Mother was vegetarian all my childhood. She was vegetarian until the doctor pointed out that a combination of waldenstrom macroglobulinemia, lactose intollerance and vegetarianism were killing her and that she only had a choice about one of them.

    She was and is a prosyletiser only now she will do it whilst eating animals.

  34. marcus says:

    can’t get too excited about commenting on the state of animal welfare when so many humans are suffering – makes my blood boil when I hear about animal rights activists getting violent with people..something doesn’t quite add up for me.

  35. Hayles says:

    dadube I had read your first post, but you can always not buy pork. I’m sorry that you felt I judged you, but what have I said that you actually disagree with?

    ‘for you to say I disagree over animal cruelty – well you clearly don’t know me.’

    Do you think the animals you eat have been treated nicely?

    Of course you don’t have to justify yourself to anybody, but I do think that perhaps you need to be honest with yourself. I am sincerely sorry that you felt I judged you, I don’t think the meat anyone eats, the clothes they wear or the job they do, has anything to do with the beautiful heart and soul inside someone. I have read your posts a lot and I know I don’t know you as such but I still feel that I really like you. I am sorry I sounded harsh, we all have our weaknesses when it comes to issues that we are passionate about.

    Marcus, I agree that getting violent is never the answer. However, you say that you ‘can’t get too excited about commenting on the state of animal welfare when so many humans are suffering.’ Part of the reason why there are so many humans suffering is directly because of our consumerist attitude, and our belief that we can do what we like. (The animals we eat are fed with corn and grain that has been taken from countries full of starving people. We expect to eat ridiculous amounts of meat, which is an extremely inefficient food source.) I also think that one can always find a situation that is worse than another, and have an attitude of ‘I can’t do everything so I’ll do nothing.’ Maybe we all have different issues that God has encouraged us to be passionate about, and if we all worked together, we’d have everything covered!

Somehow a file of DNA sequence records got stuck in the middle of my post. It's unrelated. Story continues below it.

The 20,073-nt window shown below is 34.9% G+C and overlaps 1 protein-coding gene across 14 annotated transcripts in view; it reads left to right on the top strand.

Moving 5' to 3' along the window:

Robb, yes, maybe you’re right! I did bracket my admittance of the fact I’d like it. But I totally accept the fact that whether or not you have meat in your diet is a decision for the individual. I do however strongly feel that the animals that people are eating deserve to be treated with fairness and dignity whilst they are alive. I find it difficult and worrying that people do not agree that animals deserve this respect, or that it is not an issue we should be concerned about. Suffering is suffering, full stop, and we should want to end it.

  36. Robb says:

    I don’t think I disagreed with any of that. In fact the college just rescued a load of battery hens and made them a nice free range run to live out their existance in.

    Unfortunately they can’t feed us any of the eggs as the health and safety executive wont allow anyone to feed people none lion branded eggs. They are going to be fed to the Monks. Apparantly monks don’t count as people.

    Personally I prefer to get eggs from my mothers neighbour in a variety of shapes sized and colours as he keeps them in the back garden.

    I am thinking of keeping hens and a sheep/goat at my new house in the summer. I only have room for one – a sheep or a goat. I wonder if anyone would provide me with a space to keep the other separate… or would that be too much of a biblical cliche?

  37. becky says:

    27. I make a point to buy from farmers markets when I can but right now it’s winter and it’s out of season for most of what they sell. I chose to move to an area that’s ethnically diverse (an excellent decision I don’t regret) but there aren’t the high end gourmet stores that sell free range items up there – it’s a bit difficult to find up here. But it is something I’m becoming more aware of and praying for how to do this on a budget.